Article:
Famine but the moral evil of the selfish, 
perverse and turbulent character of the people.” 
(From Tim Pat Coogan. *The Famine Plot: England’s 
Role in Ireland’s Greatest Tragedy*. 2013)

This quote does not need interpretation. It 
speaks for itself. Dehumanization is a common 
tactic all colonizers and settler-colonizers have 
been using throughout human history. All 
colonizers and genocidal regimes convince 
themselves (and all the bystanders out there) 
that they are not committing any crime, that in 
killing millions of their fellow human beings 
they are in fact doing something virtuous, 
essential and even godly. It is necessary to 
dehumanize victims so the job of harming, killing 
and displacing them is not only made easier but 
is in fact possible at all. Most people would not 
harm one another when they feel empathy and 
relate to each other’s experience. Colonizers do 
a good job convincing large sections of their own 
population and outsiders to turn off the empathy 
switch. They would not be able to carry out atrocities otherwise.

Britain managed to reduce the indigenous 
population of Ireland by half, and even after the 
worst of it was over, the population of Ireland 
kept declining. Britain did fail in the end. 
Ireland eventually freed itself from British 
colonialism in 1937, just under a century after 
the famine genocide. The entire journey however 
took hundreds of years of ongoing resistance to 
horrible cruelty, brutality, injustice, internal 
divisions fostered by the colonizers, a civil war 
and an unbelievable amount of suffering of an untold number of people.

Halving the population of a country that you 
colonize is one effective way to try to prevent 
resistance. The British ruling classes wanted 
Ireland not for natural resources but for 
strategic advantage. But regardless of the 
reasons that might lead one group of people to 
invade the land of another, colonizers and 
settler-colonizers are always abusive and 
parasitical opportunists. They invade, they take 
over, they turn people against one another, they 
suck the land and its population dry, they steal 
from and discard the host, or at least try to.

We see one such case unfolding in Palestine right 
in front of our noses and no one is doing 
anything about it. Most of the world looks on as 
it always has done. It views what is being done 
to the Palestinians either with the indifference 
of detachment, or with contempt toward the 
victims fueled by the choice to believe the 
perpetrators’ (predictable) dehumanizing 
propaganda. The perpetrator, the exclusively 
Jewish state of Israel created by the Zionist 
movement – itself a product of the colonialist 
mindset of 19th Century Europe – is still, 
incredibly, perceived as legitimate rather than 
as the crime that it is. It is as if we have 
learned absolutely nothing from history.

It took this long for such a painful, 
uncompromising and realistic film to be made 
about one of the many crimes of British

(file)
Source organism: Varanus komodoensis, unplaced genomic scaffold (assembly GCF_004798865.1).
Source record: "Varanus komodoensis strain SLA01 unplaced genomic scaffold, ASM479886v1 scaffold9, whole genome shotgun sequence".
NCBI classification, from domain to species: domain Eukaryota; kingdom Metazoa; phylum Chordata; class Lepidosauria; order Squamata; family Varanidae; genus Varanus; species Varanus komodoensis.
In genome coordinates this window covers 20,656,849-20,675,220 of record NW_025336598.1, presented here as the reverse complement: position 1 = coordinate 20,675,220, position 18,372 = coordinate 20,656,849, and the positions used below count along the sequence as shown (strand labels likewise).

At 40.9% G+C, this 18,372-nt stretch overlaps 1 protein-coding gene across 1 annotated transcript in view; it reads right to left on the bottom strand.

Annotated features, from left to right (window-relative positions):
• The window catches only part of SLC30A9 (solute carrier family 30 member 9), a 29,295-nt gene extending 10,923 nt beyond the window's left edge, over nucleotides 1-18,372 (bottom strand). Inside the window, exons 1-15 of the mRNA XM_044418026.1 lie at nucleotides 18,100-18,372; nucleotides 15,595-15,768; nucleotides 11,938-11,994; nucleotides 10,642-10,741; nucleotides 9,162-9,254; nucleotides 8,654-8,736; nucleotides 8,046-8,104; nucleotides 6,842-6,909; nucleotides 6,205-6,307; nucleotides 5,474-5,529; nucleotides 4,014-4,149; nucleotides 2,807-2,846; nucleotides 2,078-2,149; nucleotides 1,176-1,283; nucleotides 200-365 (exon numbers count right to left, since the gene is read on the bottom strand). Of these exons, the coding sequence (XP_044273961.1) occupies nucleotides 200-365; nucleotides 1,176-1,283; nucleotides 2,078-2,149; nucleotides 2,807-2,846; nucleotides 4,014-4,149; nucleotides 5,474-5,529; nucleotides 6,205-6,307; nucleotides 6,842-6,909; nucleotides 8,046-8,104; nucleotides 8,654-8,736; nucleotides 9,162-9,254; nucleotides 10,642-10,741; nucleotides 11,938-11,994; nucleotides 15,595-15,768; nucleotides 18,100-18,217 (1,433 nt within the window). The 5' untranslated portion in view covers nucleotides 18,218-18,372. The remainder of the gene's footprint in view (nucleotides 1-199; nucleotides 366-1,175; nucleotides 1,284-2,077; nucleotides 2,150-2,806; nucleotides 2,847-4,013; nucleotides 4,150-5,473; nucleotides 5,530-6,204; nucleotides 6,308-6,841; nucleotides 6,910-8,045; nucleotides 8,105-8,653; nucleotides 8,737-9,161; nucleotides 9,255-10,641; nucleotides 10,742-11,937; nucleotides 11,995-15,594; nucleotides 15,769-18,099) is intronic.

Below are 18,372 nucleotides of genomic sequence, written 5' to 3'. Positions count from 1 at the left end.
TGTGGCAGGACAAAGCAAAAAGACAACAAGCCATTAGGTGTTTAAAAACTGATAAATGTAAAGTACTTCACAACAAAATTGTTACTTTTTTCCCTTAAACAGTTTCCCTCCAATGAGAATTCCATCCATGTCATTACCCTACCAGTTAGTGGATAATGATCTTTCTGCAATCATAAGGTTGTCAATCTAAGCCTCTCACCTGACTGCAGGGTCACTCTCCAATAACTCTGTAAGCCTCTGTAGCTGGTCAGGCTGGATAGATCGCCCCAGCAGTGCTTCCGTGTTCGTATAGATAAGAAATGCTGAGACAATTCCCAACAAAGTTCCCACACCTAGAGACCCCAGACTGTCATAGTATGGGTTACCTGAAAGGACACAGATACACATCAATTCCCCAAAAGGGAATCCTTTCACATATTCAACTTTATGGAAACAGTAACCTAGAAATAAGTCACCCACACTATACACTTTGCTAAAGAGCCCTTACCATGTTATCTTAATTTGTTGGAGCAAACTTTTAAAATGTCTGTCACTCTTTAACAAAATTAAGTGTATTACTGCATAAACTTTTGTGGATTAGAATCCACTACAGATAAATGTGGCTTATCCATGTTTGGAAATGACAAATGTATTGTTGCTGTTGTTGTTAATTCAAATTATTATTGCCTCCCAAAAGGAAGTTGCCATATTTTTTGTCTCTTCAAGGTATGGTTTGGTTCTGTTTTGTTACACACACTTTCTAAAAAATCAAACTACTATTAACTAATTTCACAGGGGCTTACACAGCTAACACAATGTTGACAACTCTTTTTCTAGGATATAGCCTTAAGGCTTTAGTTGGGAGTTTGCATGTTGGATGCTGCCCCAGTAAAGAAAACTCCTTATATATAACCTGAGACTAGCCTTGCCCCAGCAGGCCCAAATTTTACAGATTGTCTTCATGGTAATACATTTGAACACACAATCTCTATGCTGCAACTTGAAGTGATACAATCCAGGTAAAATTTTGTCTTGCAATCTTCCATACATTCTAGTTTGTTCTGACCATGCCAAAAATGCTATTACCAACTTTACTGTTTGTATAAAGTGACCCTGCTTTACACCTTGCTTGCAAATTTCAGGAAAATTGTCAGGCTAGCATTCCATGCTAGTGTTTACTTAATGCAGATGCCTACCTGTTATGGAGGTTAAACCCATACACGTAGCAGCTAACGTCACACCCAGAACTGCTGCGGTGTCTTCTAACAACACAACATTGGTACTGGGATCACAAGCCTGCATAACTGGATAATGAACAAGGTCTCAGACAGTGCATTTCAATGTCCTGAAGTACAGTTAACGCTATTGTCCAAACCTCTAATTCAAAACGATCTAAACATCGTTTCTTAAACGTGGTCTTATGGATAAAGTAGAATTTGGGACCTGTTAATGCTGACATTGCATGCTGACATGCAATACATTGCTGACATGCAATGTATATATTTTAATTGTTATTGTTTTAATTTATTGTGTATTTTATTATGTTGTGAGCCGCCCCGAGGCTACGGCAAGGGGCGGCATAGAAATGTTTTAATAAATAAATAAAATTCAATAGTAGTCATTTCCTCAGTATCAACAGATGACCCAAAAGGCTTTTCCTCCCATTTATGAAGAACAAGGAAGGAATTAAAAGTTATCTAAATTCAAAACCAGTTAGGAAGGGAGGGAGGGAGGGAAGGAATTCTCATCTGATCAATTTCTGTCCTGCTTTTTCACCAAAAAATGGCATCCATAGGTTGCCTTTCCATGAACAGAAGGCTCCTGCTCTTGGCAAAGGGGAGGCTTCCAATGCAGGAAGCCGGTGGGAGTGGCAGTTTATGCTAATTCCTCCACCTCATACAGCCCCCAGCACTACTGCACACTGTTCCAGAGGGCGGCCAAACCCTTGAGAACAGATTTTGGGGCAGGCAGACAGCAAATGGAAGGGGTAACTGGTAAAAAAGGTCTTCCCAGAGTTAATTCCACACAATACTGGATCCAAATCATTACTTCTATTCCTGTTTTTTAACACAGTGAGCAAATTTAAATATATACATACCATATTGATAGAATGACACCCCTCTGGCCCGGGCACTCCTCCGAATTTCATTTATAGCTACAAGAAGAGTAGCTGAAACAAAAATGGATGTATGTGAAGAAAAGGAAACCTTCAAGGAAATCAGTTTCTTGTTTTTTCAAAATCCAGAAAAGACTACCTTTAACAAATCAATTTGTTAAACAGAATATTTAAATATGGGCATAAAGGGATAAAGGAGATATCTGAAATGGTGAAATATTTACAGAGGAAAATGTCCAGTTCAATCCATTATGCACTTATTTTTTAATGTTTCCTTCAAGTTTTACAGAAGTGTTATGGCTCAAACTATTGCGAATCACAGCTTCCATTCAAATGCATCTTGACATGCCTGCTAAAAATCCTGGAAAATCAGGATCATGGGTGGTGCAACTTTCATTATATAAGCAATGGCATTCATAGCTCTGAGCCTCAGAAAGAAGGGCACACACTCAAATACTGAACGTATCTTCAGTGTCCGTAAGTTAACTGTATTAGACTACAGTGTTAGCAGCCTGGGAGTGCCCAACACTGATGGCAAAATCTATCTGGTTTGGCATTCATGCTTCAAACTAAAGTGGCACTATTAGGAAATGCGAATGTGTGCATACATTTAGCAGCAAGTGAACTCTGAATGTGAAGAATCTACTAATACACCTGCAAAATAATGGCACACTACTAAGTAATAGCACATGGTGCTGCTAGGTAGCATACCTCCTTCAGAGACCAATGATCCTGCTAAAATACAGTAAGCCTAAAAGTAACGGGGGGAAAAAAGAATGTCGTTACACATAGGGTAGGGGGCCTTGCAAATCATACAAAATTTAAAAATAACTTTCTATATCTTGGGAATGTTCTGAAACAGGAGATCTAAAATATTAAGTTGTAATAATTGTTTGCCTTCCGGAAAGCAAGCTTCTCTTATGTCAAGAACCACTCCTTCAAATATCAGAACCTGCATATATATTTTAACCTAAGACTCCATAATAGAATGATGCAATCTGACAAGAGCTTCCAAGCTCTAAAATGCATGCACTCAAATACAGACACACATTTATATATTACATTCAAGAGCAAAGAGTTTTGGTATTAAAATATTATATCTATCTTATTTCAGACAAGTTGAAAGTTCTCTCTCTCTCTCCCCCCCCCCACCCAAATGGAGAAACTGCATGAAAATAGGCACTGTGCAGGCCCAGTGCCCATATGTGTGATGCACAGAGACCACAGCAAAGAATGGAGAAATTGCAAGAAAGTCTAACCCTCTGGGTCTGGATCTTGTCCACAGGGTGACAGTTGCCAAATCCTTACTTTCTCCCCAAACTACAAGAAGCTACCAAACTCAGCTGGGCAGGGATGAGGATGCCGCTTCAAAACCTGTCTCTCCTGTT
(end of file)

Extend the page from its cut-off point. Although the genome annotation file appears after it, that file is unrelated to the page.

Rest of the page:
colonialism in Ireland. I wonder when someone 
will finally make a film like this about the Nakba.

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'From South America, where payment must be made 
with subtlety, the Bormann organization has made 
a substantial contribution. It has drawn many of 
the brightest Jewish businessmen into a 
participatory role in the development of many of 
its corporations, and many of these Jews share 
their prosperity most generously with Israel. If 
their proposals are sound, they are even provided 
with a specially dispensed venture capital fund. 
I spoke with one Jewish businessmen in Hartford, 
Connecticut. He had arrived there quite unknown 
several years before our conversation, but with 
Bormann money as his leverage. Today he is more 
than a millionaire, a quiet leader in the 
community with a certain share of his profits 
earmarked as always for his venture capital 
benefactors. This has taken place in many other 
instances across America and demonstrates how 
Bormann’s people operate in the contemporary 
commercial world, in contrast to the fanciful 
nonsense with which Nazis are described in so much “literature.”

So much emphasis is placed on select Jewish 
participation in Bormann companies that when 
Adolf Eichmann was seized and taken to Tel Aviv 
to stand trial, it produced a shock wave in the 
Jewish and German communities of Buenos Aires. 
Jewish leaders informed the Israeli authorities 
in no uncertain terms that this must never happen 
again because a repetition would permanently 
rupture relations with the Germans of Latin 
America, as well as with the Bormann 
organization, and cut off the flow of Jewish 
money to Israel. It never happened again, and the 
pursuit of Bormann quieted down at the request of 
these Jewish leaders. He is residing in an 
Argentinian safe haven, protected by the most 
efficient German infrastructure in history as 
well as by all those whose prosperity depends on his well-being.'